I received Rich People Problems via Netgalley on digital arc. I love these books so much I believe I danced around the room when my copy request was accepted. It is the third (I hope not final) book in the Crazy Rich Asians series which started with book one, Crazy Rich Asians. This book followed Nick and Rachel on their way to the altar. Rachel had no idea her boyfriend Nick was one of the richest men in Asia. When she goes to meet his family she realizes she is in for a whole new world and it is not a world that wants her involved. Book two, China Rich Girlfriend, was not my favorite. Nick and Rachel were no longer the main characters, and we heard a lot from Kitty Pong. Kitty is more of a main character in this third book as well, and although I hate her less, she’s still not my favorite. Nick and Rachel are rarely present, so if you love them be aware. Astrid has more of a play, like she did in book two. Because of the multiple POVs, which I always love in books, I can’t say there really is a main character unless you count Su Li. I don’t want to tell you much of what happens because the central plot is based around a spoiler.
I loved the conclusion and hope to see these wonderful characters again. It did wrap up nicely, but I felt that way about the others as well, so hopefully the stories will continue.
Popsugar Reading Challenge 2017 : a book that’s been on your TBR list for way too long
I don’t read science fiction or fantasy very much. I know there are people out there who will be upset that I even put those two genres together. Name of the Wind is shelved in the sci fi fantasy section at Barnes and Noble. I know, because that’s where I bought it and that’s where I first saw it when the second book came out and I was working at a B&N. This is specifically a fantasy. From my limited knowledge, there is nothing sci fi about it. I’ve loved the covers since I first saw them 5+ years ago but never picked them up because the genre is not my thing.
But then I did pick it up. And it was very good! I was surprised I stuck with it. I bought the mass market paperback and it’s a whopping 722 pages. Which isn’t saying much because I’ve also purchased the second one and it’s 1107 pages. Whether I’ll actually read the second one is another thing entirely. But I did read the first one. Let me talk about it before I get distracted again.
It’s a story within a story. Which I love. It’s kind of like having multiple POVs. Kvothe, the main character, is telling his life story in the present (technically the past but the present of the book anyway). We as the reader go back in time to follow that story while also being pulled to the present for occasional commentary. The premise of the story is that Kvothe, a trouper, is a newly made orphan whose only desire is to go to University. He eventually gets there after a crazy amount of trials and tribulations that sometimes go longer than they’re good for. At it’s heart the book is a hero story and a love story. There’s a climactic event at the conclusion of the book in both the past and the present. I didn’t love the present ending but I’m going to at least start book two. I’ll probably get pulled away, series are hard to complete for me these days. I’m also a bit worried because book three isn’t out yet, not even rumors.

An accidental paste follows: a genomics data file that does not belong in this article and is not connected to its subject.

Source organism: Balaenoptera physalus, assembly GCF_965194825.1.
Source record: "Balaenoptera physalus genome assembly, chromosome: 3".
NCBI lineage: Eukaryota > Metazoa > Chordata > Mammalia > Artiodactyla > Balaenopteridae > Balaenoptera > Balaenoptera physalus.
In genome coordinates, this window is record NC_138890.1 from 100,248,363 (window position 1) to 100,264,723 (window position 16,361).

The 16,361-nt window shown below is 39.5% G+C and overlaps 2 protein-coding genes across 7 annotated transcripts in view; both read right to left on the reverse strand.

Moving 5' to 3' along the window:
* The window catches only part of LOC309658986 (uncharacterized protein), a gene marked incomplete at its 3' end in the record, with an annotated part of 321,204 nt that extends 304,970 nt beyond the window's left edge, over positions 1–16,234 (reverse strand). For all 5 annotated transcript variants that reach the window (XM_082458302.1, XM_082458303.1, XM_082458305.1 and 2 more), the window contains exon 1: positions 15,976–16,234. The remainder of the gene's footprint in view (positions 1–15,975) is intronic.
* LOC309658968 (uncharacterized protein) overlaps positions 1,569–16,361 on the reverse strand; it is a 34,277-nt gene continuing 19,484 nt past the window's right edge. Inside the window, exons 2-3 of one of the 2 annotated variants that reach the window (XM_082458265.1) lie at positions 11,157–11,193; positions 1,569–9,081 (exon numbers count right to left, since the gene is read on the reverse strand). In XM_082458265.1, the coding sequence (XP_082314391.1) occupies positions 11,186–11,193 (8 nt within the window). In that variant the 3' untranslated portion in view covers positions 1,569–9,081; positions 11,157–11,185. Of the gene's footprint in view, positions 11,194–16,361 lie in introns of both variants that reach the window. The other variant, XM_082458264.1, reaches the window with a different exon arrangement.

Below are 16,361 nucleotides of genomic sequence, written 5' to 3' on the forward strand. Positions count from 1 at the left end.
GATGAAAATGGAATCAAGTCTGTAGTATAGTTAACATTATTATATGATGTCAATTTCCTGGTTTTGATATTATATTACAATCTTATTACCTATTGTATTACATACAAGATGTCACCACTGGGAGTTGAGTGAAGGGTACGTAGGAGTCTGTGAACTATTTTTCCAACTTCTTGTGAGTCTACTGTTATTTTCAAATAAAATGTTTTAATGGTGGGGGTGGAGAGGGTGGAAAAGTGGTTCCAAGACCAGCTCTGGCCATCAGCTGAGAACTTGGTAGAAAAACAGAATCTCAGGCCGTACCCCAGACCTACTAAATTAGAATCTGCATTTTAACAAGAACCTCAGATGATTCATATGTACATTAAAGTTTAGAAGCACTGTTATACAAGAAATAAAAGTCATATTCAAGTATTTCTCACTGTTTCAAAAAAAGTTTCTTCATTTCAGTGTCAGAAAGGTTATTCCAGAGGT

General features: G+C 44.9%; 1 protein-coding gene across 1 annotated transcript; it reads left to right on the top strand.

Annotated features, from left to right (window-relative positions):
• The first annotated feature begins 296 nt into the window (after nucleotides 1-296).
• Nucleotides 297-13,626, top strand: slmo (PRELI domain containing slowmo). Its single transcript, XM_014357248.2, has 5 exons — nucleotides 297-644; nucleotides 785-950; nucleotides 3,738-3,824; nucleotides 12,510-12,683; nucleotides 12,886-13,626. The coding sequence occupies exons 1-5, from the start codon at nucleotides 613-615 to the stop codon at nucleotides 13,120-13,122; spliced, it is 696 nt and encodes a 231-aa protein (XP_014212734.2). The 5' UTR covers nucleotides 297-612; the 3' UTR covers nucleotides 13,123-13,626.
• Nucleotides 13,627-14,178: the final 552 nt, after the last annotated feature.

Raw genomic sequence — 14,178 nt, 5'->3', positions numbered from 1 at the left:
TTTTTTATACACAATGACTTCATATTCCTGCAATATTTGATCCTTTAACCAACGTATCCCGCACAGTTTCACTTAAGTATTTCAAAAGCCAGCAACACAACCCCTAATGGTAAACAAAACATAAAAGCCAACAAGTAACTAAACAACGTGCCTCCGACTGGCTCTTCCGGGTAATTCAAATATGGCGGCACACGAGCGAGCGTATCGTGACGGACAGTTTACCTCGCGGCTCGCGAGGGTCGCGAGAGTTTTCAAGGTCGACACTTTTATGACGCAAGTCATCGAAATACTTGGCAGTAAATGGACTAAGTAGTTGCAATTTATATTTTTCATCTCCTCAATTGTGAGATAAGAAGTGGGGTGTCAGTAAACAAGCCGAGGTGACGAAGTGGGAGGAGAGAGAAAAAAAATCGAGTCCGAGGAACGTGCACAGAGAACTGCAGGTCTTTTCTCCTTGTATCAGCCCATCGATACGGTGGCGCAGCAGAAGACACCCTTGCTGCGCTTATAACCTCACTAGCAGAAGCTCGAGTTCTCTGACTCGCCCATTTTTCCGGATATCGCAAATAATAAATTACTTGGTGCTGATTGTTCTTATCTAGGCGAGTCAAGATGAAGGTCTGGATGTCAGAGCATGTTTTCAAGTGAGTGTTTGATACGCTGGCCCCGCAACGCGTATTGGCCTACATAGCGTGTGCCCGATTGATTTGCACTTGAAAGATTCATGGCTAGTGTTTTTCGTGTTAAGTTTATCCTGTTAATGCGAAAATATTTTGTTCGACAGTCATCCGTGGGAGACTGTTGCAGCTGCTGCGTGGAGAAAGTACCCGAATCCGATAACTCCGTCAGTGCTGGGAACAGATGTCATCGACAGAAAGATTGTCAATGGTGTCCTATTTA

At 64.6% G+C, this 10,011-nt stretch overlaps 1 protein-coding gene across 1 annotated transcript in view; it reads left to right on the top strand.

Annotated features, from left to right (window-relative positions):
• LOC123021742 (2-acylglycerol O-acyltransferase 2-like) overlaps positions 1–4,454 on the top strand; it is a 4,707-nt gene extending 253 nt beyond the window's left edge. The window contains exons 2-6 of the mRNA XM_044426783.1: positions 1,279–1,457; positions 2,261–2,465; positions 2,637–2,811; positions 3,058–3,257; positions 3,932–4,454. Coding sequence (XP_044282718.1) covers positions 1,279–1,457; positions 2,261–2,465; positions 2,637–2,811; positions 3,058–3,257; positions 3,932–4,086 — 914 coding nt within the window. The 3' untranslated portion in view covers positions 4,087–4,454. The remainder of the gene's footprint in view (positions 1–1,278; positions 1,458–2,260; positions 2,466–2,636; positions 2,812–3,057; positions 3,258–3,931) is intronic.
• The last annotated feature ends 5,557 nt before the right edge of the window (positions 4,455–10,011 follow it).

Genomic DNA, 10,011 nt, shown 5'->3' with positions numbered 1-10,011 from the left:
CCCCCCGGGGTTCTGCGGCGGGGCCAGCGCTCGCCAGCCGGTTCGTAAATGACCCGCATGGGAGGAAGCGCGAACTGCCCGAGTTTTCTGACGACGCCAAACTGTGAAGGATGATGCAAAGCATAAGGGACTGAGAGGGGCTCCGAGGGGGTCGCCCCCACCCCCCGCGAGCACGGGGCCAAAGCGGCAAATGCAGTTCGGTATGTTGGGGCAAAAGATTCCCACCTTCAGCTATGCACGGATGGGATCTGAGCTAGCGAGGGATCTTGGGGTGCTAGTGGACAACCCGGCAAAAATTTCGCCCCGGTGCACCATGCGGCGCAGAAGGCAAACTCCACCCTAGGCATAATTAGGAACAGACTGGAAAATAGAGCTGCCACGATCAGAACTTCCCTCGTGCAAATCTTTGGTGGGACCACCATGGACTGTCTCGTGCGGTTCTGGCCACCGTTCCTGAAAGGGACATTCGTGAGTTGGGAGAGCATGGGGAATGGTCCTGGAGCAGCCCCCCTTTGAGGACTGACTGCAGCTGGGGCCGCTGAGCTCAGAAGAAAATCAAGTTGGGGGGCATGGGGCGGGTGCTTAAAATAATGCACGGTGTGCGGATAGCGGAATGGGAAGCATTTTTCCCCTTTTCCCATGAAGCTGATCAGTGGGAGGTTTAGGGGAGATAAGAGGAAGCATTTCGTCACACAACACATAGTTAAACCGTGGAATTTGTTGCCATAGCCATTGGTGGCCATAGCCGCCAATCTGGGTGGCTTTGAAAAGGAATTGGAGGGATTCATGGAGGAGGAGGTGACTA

Modern Mrs Darcy Reading Challenge 2017 : a book that’s more than 600 pages
Popsugar Reading Challenge 2017 : a book that is a story within a story
Book Riot Read Harder Challenge 2017 : read a fantasy novel
This book is on a lot of the “best of the year” book lists – which are coming out slowly now that fall book season is in full swing. I’ll have to gather some of those together..
Anyway, this book is a debut. It was very very good. Especially for a first novel. I read it while I was traveling home and my dad asked me what it was about and I wasn’t sure how to describe it. On the surface it’s about a girl who gets pregnant by the pastors son and has an abortion. But really that’s not it. That happens in the first 30 pages? I was reading an advanced copy on my Kindle so I’m really not sure how many pages in it happens but it seemed very quick. The book is about the reprucussions of that decision for her (the pregnant girl), the pastor’s son, their parents, the church, the town, etc. I find multiple POV novels to be amazing and page turning and this novel is no different. It was a great book to get me out of my reading slump.